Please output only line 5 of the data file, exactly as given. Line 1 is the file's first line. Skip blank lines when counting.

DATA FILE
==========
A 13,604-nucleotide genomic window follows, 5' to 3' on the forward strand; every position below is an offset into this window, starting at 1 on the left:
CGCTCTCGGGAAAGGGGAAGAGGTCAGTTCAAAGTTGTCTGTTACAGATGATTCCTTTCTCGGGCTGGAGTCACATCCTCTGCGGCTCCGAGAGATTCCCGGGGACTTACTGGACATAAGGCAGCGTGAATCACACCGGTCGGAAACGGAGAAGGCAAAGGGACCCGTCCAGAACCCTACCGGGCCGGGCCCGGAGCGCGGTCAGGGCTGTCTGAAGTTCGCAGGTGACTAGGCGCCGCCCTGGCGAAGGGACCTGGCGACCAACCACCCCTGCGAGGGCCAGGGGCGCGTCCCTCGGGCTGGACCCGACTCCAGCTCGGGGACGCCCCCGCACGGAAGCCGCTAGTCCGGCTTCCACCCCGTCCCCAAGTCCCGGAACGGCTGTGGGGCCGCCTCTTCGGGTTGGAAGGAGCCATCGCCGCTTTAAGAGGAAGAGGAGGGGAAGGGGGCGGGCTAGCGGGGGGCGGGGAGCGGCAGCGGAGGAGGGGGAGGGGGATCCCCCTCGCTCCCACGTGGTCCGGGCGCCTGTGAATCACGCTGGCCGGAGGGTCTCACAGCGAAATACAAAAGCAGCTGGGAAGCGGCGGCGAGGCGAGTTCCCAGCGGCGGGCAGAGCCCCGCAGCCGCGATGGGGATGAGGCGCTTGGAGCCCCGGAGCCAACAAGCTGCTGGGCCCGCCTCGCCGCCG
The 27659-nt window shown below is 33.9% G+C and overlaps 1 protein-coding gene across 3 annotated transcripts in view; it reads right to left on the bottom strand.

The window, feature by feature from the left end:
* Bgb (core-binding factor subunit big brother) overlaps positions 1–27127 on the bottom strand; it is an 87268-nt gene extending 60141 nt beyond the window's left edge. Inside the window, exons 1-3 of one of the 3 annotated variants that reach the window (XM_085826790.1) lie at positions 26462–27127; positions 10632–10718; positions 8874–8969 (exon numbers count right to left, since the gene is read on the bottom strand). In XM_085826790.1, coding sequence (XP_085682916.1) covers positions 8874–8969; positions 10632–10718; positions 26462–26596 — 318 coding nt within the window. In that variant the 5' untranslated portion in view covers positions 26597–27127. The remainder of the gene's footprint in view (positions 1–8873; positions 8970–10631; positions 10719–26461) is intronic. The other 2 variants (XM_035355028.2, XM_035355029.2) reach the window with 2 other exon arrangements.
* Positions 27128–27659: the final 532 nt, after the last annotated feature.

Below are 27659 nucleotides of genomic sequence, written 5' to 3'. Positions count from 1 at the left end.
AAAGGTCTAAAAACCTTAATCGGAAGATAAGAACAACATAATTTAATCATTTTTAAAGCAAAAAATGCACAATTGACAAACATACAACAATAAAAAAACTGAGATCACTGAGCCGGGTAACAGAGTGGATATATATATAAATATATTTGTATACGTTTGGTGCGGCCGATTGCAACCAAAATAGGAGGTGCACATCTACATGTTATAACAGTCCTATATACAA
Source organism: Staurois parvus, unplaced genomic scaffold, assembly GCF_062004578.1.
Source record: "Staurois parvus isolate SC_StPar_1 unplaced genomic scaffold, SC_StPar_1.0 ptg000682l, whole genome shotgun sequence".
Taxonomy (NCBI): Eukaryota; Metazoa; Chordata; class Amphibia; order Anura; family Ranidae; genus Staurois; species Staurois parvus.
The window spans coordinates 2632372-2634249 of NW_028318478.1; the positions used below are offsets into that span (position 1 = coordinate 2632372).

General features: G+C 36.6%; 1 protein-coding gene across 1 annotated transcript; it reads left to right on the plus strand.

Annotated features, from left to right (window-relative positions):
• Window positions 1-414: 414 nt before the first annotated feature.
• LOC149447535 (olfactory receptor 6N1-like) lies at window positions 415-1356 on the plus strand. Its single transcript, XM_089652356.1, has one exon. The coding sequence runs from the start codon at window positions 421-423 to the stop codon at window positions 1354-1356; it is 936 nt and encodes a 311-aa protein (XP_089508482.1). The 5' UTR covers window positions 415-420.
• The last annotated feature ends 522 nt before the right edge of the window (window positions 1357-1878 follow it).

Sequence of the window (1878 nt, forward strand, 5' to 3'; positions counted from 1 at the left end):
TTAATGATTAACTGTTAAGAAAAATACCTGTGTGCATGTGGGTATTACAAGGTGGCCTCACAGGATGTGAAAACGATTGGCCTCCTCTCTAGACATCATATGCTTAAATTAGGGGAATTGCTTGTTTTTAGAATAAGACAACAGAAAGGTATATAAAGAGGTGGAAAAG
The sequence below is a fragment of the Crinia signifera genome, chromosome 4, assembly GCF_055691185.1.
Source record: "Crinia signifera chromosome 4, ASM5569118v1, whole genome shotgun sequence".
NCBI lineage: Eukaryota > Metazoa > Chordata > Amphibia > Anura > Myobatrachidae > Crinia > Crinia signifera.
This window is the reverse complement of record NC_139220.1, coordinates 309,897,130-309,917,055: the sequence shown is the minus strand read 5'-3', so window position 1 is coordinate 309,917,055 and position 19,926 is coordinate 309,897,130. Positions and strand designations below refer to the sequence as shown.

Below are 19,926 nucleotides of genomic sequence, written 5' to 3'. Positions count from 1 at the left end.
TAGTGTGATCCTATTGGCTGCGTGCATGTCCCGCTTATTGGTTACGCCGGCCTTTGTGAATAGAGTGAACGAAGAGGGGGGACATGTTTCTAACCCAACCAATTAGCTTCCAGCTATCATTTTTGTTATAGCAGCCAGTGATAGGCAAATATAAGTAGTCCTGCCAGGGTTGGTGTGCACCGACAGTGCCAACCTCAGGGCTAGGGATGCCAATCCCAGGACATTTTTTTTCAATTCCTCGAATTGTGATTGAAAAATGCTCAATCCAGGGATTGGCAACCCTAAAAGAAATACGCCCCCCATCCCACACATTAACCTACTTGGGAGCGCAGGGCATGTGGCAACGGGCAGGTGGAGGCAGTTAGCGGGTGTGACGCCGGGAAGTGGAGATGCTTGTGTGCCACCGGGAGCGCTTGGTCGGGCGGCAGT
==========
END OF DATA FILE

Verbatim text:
* Bgb (core-binding factor subunit big brother) overlaps positions 1–27127 on the bottom strand; it is an 87268-nt gene extending 60141 nt beyond the window's left edge. Inside the window, exons 1-3 of one of the 3 annotated variants that reach the window (XM_085826790.1) lie at positions 26462–27127; positions 10632–10718; positions 8874–8969 (exon numbers count right to left, since the gene is read on the bottom strand). In XM_085826790.1, coding sequence (XP_085682916.1) covers positions 8874–8969; positions 10632–10718; positions 26462–26596 — 318 coding nt within the window. In that variant the 5' untranslated portion in view covers positions 26597–27127. The remainder of the gene's footprint in view (positions 1–8873; positions 8970–10631; positions 10719–26461) is intronic. The other 2 variants (XM_035355028.2, XM_035355029.2) reach the window with 2 other exon arrangements.